The spectacular growth of decentralized finance (DeFi) continues to bring boundless opportunities and financial perils to crypto users. We’ve witnessed hundreds of millions of funds being lost from hacks, theft, rug pulls, and system failure ever since the disruptive crypto subsector exploded in popularity last year. About $120 million worth of assets were looted from DeFi platforms in 2020 alone while they caught the attention and imagination of the crypto sector.
While fewer DeFi attacks have occurred in 2021 so far and despite the advancements in security protocols, the proliferation of third-party code audits, and the maturation of the crypto space in general, we can’t say for certain that DeFi hacks this year will be less devastating by the end of the year than when compared to 2020, as certain systemic problems remain.
Let’s explore the DeFi hacks and exploits that have so far transpired in the first few months of 2021. We’ll cover the 9 most serious incidents and also discuss the various reasons why they happened.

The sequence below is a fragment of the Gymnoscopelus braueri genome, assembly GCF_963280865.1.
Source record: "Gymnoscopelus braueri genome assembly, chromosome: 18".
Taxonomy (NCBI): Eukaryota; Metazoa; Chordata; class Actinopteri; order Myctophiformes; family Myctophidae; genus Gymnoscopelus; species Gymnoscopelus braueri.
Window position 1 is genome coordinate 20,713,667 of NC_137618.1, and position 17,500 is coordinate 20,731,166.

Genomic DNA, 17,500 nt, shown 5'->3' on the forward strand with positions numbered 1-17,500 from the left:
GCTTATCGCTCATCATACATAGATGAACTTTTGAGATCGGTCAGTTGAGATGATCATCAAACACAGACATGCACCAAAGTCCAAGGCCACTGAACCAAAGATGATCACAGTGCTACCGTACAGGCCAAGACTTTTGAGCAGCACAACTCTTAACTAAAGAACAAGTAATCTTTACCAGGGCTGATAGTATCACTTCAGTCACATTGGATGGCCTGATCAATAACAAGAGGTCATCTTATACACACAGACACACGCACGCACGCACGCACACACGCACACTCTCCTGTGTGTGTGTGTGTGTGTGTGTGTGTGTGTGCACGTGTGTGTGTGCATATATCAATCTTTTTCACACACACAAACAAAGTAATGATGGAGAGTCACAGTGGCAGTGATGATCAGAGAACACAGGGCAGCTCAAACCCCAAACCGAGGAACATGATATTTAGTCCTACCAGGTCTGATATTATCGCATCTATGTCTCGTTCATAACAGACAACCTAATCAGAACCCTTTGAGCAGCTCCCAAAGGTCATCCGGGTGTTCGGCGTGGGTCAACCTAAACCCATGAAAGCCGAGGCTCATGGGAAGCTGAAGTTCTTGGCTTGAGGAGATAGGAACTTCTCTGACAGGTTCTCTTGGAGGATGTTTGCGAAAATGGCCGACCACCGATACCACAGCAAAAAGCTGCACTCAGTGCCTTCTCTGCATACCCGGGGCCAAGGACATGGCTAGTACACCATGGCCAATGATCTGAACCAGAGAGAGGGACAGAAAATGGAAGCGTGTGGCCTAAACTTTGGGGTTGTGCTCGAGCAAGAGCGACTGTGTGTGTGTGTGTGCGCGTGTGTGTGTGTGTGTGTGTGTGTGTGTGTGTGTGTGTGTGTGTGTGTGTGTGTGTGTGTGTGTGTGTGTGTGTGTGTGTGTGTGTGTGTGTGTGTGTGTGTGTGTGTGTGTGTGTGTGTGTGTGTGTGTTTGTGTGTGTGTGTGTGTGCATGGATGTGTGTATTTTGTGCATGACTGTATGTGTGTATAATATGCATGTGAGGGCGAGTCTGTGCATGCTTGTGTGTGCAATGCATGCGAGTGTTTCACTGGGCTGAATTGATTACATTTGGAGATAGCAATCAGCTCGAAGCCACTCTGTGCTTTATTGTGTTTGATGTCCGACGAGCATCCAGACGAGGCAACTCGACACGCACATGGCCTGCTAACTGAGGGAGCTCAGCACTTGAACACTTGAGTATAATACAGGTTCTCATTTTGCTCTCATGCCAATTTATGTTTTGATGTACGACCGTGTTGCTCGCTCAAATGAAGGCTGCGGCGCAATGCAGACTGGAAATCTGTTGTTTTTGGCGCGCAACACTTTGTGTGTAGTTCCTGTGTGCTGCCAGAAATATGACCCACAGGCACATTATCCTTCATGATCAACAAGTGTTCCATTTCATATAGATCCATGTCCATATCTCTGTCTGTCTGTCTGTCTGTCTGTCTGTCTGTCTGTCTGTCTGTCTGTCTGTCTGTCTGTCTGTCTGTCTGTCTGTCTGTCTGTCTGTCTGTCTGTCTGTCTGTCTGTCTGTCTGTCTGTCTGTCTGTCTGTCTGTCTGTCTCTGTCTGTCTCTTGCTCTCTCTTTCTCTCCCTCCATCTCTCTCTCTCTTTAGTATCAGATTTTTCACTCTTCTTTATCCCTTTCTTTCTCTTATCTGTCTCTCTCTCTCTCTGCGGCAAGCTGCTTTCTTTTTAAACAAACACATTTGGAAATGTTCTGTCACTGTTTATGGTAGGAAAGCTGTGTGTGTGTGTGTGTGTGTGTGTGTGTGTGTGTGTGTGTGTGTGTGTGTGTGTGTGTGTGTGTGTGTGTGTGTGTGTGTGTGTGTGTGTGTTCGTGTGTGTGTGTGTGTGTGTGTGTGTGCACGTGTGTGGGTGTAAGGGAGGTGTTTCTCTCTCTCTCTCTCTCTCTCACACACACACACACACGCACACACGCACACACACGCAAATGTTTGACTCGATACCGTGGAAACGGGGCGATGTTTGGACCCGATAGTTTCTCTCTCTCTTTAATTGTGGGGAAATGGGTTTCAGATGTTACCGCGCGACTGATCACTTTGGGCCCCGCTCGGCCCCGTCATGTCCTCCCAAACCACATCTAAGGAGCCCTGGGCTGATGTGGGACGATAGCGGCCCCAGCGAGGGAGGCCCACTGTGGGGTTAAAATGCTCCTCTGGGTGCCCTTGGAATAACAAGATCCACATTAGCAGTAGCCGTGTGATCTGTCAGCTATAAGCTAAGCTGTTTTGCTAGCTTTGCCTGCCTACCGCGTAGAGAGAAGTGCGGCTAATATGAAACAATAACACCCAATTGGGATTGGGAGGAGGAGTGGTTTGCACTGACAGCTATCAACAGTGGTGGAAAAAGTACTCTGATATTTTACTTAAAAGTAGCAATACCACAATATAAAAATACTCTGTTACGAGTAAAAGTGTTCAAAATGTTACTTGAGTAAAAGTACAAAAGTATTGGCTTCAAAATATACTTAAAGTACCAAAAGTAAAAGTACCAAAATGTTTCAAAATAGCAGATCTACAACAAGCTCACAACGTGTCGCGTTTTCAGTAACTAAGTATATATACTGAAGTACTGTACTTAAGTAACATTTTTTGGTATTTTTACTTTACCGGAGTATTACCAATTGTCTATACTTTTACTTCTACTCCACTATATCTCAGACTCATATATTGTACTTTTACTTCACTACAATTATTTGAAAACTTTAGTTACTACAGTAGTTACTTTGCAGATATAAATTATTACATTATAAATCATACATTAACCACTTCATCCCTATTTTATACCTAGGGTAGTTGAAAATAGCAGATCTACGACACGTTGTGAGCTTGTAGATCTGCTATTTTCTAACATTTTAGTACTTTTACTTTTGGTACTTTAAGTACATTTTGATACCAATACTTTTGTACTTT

February 2021 DeFi Hacks
Yearn Finance Flash Loan Attack
After an uneventful January, the first known DeFi attack of the year occurred on none other than Yearn Finance, one of the top yield aggregators in the space, which allowed the hackers to siphon $11 million worth of user funds from the Dai Vault through a smart contract exploit, allowing them to get away with $2.7 million in profit after having to spend an exorbitant $8.5m in fees. The attackers exploited the protocol’s flash loan feature, which they arbitraged between other DeFi platforms.
The hackers initiated the attack with flash loans borrowed from dYdX and Aave, which they used to make a collateralized loan on Compound. After which, the attacker deposited them in Yearn’s pool, inflating the price of DAI. Finally, they swapped their Curve tokens, which were accumulated from a pool with their inflated DAI.
Alpha Homora Iron Bank Exploit